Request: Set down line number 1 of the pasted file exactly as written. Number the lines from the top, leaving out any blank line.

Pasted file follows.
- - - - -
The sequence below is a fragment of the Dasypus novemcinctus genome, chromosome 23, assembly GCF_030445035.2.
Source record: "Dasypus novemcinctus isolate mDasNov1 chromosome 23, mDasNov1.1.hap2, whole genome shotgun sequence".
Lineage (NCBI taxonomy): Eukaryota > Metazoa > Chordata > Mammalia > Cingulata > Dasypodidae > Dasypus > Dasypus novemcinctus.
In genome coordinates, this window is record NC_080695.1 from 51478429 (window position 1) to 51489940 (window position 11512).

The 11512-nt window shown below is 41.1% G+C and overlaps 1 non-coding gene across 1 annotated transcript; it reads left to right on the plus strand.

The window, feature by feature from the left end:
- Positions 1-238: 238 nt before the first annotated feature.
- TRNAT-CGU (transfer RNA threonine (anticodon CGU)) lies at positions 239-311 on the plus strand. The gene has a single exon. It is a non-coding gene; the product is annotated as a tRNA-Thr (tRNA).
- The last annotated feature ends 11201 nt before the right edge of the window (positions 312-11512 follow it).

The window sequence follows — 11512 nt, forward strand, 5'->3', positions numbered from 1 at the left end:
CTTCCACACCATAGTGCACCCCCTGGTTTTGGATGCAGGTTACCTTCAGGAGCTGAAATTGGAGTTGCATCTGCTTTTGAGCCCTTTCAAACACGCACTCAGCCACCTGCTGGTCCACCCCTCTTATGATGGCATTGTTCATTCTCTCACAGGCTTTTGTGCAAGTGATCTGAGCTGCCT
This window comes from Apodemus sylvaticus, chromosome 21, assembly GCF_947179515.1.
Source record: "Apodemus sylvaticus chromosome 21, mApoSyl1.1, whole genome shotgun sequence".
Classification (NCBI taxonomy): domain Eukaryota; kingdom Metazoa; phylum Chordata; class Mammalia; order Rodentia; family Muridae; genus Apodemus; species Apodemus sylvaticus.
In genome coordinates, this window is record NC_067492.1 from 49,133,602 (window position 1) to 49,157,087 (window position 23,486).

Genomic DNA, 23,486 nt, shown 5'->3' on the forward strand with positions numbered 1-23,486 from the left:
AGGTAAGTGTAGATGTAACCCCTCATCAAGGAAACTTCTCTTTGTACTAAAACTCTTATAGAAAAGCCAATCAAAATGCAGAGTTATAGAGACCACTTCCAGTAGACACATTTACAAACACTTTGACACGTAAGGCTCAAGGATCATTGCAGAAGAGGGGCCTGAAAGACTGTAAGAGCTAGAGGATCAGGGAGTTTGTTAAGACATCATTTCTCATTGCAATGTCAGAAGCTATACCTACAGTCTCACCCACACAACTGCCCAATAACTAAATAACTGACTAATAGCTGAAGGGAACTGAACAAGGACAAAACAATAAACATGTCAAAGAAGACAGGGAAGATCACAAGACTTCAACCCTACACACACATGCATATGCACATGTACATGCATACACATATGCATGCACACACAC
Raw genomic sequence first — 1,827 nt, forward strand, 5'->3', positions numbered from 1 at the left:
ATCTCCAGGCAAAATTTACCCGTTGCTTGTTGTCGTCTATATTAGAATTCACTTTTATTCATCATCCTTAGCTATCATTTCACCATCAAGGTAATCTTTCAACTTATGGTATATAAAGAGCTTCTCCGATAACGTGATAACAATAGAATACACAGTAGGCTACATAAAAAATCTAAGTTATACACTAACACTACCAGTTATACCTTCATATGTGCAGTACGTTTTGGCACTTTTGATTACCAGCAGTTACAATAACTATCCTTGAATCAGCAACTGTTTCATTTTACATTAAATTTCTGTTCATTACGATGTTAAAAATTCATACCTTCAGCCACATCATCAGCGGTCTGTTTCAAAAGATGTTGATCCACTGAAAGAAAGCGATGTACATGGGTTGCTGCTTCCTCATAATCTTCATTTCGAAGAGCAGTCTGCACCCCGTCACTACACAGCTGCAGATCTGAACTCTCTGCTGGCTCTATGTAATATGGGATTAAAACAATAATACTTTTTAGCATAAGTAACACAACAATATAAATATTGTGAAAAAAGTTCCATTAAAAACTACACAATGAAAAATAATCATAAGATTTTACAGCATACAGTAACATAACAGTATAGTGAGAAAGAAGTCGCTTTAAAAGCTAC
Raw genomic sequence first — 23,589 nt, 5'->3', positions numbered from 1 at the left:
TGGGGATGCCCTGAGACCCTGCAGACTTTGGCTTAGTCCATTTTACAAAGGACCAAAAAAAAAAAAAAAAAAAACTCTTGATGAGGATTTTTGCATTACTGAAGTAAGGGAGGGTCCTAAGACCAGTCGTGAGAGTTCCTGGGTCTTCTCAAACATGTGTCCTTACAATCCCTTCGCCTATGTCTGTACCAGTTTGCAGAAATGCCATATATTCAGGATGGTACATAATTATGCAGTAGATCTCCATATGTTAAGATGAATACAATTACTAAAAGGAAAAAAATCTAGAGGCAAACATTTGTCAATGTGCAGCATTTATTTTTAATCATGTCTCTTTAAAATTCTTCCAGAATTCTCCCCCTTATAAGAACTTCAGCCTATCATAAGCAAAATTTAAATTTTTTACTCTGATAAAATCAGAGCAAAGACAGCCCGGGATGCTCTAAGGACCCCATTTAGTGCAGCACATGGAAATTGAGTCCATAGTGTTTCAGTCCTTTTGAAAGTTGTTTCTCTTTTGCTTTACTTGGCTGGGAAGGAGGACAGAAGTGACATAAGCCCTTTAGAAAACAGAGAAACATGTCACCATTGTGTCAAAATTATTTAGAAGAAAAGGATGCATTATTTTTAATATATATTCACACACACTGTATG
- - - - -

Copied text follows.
The sequence below is a fragment of the Dasypus novemcinctus genome, chromosome 23, assembly GCF_030445035.2.